Professional sport has never been free of deception or dishonesty. The prestige and vast sums of money that underpin it - and the normal human weaknesses of its practitioners and administrators - have led to some extraordinary episodes of cheating and match-fixing in decades past. Unfortunately, professional sport has never been so mired in controversy as it appears to be right now. Revelations of apparently institutionalised drug-taking have rocked international cycling in recent months, and this week Europol, the European Union's intelligence-sharing agency, released a report alleging a massive match-fixing conspiracy in hundreds of professional matches ranging from fourth-division games in Germany to European Championship and World Cup qualifiers. On Wednesday, the Australian Sports Anti-Doping Authority and the AFL announced they were investigating whether supplements taken by Essendon players to improve performance were in fact illegal substances. The spectre of doping has even emerged in the normally genteel sport of professional golf, with former World No. 1 Vijay Singh facing suspension after admitting to using a product containing a banned substance.

With Singh and the Essendon Football Club, the recourse to supplements of apparently dubious provenance seems to have been driven by the desire to secure a competitive edge. Purists would argue this constitutes cheating as it disadvantages rivals playing by the rules.

With match fixing, the motive is plainly money. In either case, administrators have often seemed slow to put preventive measures in place - either because of an unwillingness to expose their sport to bad publicity or because the development of performance-enhancing substances has outpaced existing rules. Severe sanctions - life bans for players, administrators or coaches caught either betting, supplying information or ''sandbagging'' through deceptive performances - would go a long way to eliminating match-fixing. However, many authorities react to accusations by pretending the problem does not exist. The cavalcade of allegations and revelations in recent years suggest otherwise.

Administrators have the power to eliminate most of the cheating and deception in professional sport, but frequently lack the resolve. Only by admitting there is a problem in the first place will the scourge be minimised. On the evidence so far, there is still a long way to go.

Wedding march

If opinion polls have any credibility, support for same-sex marriage in the Anglophone world is conspicuous, and growing by the year. Nonetheless, supporters of the push for marriage equality may have been surprised by the margin of the vote (400-175) in favour of a bill legalising gay marriage in the British House of Commons on Tuesday.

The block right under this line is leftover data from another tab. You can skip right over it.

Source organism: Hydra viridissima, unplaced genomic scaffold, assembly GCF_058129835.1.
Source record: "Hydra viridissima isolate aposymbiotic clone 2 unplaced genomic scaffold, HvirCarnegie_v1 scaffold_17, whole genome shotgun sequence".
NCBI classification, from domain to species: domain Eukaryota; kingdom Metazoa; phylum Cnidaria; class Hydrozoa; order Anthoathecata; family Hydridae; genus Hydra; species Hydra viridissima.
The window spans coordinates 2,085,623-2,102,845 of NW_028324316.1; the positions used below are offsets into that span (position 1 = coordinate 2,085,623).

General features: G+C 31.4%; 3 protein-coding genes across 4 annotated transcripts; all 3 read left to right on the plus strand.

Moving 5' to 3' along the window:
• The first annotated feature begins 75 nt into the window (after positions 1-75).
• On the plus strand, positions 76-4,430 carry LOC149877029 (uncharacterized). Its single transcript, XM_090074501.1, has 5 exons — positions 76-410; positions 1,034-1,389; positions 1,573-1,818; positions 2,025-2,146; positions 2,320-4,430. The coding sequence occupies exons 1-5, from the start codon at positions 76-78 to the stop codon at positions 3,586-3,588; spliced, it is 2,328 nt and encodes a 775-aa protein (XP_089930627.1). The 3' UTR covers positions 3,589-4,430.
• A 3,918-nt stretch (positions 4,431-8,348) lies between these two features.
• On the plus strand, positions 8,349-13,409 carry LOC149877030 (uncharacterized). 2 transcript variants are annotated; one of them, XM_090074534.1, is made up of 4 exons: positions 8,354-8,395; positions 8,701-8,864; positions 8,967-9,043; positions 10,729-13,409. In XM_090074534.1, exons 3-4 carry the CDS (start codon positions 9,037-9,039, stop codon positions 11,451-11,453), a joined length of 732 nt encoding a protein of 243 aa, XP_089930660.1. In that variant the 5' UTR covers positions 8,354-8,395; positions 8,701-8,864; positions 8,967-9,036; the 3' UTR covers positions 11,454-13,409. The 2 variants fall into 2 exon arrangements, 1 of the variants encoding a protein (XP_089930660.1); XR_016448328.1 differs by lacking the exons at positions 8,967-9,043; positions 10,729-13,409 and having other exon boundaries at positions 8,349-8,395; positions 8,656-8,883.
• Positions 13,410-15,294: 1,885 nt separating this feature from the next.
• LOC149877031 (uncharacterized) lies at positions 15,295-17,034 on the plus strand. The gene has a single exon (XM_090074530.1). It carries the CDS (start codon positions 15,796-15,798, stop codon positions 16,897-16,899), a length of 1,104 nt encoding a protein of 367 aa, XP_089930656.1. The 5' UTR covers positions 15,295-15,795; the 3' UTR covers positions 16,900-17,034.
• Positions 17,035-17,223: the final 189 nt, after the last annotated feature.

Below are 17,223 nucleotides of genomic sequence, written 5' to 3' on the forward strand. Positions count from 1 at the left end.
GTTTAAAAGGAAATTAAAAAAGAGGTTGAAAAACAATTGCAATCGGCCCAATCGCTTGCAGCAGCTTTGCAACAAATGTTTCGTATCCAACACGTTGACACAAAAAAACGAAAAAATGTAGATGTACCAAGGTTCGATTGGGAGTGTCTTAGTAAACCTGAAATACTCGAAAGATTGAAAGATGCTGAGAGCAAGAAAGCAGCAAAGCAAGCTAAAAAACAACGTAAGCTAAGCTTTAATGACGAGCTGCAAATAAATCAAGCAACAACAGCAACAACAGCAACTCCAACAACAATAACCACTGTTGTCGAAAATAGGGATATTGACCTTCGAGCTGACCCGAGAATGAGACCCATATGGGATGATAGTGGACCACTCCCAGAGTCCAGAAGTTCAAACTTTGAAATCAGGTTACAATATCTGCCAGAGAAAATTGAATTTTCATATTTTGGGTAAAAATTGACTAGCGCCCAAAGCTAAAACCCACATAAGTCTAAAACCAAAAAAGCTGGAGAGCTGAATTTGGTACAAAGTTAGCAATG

The Conservatives (who govern Britain in coalition with the Liberal Democrats) have never been enamoured of the idea of legalising gay marriage, and 136 of their MPs chose to vote against the bill (with five abstentions and 35 who registered no vote at all). Of 303 Conservative MPs, only 127 voted for the bill, but with the strong support of Labour and the Lib Dems, the vote was carried overwhelmingly.

Prime Minister David Cameron can take most of the credit for the bill's success. Shortly after becoming party leader in 2005, Mr Cameron expressed support for gay marriage as part of his plan to modernise the Conservatives, and pressed the case despite vociferous criticism from within his ranks. Indeed, the size of the Conservative nay vote has been characterised as evidence of a deep rift within the party.

Mr Cameron claims to remain a strong believer in marriage, describing Tuesday's vote as being ''about equality''. His view, and willingness to achieve social reform in the face of strong establishment opposition, contrasts strongly with Julia Gillard's. As the leader of a nominally progressive political party (who just happens to hail from its Left) Ms Gillard has every reason to advance the legalisation of same-sex marriage in Australia. And yet she has never even chanced her arm. That achievement will ultimately fall to a politician with a better grasp of the fact that, like it or not, there is popular support for marriage equality in Australia, and that change appears inevitable.